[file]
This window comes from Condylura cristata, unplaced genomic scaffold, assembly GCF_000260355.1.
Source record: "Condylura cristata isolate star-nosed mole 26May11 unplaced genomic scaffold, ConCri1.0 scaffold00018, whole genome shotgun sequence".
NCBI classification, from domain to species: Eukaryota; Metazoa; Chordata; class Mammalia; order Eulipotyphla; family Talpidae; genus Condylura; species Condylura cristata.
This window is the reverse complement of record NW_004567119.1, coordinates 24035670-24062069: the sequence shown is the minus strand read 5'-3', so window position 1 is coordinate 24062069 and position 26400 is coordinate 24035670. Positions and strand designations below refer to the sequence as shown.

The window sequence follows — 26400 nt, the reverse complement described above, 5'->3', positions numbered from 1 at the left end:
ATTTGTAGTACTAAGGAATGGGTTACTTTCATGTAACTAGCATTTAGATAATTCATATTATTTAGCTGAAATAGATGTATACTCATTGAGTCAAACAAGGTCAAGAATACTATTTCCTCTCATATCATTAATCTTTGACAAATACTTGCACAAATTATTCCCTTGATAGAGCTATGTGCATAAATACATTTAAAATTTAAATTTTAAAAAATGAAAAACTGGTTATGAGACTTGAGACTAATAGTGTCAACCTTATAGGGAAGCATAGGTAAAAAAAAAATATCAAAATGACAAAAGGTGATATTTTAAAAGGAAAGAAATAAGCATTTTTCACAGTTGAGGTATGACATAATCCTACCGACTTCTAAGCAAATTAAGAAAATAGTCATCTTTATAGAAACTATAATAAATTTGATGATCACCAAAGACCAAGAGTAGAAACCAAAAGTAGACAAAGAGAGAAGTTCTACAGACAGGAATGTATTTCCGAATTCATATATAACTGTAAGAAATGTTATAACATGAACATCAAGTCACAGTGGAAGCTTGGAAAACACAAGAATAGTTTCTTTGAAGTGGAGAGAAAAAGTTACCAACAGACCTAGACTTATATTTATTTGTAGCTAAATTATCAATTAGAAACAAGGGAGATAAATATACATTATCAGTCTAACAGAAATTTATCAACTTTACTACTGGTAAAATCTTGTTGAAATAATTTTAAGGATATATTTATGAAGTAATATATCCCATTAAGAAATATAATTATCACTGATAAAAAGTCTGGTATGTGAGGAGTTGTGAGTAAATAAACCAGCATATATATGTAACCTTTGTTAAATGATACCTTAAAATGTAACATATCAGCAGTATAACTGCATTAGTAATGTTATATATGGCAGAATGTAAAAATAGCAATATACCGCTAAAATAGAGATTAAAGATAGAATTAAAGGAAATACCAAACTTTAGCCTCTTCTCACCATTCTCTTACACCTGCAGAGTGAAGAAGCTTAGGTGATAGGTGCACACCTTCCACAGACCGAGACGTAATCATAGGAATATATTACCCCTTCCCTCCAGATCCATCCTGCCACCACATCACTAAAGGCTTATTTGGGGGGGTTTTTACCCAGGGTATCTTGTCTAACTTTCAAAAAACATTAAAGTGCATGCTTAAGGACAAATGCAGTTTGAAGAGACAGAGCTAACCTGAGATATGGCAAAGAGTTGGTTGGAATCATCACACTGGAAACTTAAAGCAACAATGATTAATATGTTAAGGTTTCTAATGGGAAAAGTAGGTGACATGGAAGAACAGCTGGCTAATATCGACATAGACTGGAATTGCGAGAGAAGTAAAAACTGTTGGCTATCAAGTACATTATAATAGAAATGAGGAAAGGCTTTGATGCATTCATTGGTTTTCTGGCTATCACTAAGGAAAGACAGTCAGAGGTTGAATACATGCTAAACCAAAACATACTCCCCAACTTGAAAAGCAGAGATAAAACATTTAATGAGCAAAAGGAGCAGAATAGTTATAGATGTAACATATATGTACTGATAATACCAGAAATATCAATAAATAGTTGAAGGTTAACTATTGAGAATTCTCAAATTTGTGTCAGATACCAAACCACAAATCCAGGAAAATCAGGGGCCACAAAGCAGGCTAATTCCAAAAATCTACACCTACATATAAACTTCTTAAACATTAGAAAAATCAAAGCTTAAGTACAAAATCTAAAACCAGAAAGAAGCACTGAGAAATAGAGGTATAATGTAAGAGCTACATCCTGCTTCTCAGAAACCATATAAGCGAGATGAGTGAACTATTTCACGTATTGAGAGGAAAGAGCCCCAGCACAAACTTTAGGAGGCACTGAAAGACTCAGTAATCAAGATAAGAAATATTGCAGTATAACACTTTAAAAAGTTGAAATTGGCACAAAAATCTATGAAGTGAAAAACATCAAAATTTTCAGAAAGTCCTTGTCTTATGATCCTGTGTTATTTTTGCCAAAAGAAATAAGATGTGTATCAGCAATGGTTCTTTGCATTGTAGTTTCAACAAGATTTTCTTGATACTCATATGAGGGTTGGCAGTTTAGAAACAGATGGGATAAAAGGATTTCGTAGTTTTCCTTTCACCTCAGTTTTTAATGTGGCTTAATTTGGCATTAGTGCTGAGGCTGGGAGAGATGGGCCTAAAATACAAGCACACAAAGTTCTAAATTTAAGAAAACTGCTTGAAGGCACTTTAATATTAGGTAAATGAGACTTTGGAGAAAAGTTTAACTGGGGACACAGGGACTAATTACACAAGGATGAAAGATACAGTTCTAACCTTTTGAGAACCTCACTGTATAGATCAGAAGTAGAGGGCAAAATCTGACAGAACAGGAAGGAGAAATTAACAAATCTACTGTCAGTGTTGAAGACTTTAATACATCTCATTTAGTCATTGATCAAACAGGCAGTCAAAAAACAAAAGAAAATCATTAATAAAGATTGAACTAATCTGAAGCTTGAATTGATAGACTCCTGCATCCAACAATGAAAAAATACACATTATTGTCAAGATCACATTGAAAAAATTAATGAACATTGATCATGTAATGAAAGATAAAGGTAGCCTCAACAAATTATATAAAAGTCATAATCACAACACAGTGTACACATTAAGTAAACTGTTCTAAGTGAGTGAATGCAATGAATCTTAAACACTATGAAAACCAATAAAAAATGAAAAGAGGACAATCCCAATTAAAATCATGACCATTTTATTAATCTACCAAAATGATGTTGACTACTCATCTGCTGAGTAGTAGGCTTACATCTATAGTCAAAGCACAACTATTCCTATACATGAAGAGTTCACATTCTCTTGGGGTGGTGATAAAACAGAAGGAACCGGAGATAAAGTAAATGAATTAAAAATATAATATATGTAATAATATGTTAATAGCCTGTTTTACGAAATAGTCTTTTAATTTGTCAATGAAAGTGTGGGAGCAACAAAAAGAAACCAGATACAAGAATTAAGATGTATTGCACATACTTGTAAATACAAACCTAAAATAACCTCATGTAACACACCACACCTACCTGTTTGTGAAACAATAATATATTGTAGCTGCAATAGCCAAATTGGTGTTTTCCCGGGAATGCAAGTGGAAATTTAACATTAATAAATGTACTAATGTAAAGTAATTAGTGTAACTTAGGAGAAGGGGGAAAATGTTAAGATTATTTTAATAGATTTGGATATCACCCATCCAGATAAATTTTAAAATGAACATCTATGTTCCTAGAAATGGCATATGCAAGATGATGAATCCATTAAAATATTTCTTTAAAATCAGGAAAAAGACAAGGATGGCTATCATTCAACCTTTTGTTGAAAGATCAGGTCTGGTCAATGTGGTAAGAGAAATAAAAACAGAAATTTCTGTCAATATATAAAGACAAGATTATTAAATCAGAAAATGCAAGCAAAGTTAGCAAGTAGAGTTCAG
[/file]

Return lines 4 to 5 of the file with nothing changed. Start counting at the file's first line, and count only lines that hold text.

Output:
This window is the reverse complement of record NW_004567119.1, coordinates 24035670-24062069: the sequence shown is the minus strand read 5'-3', so window position 1 is coordinate 24062069 and position 26400 is coordinate 24035670. Positions and strand designations below refer to the sequence as shown.

The window sequence follows — 26400 nt, the reverse complement described above, 5'->3', positions numbered from 1 at the left end: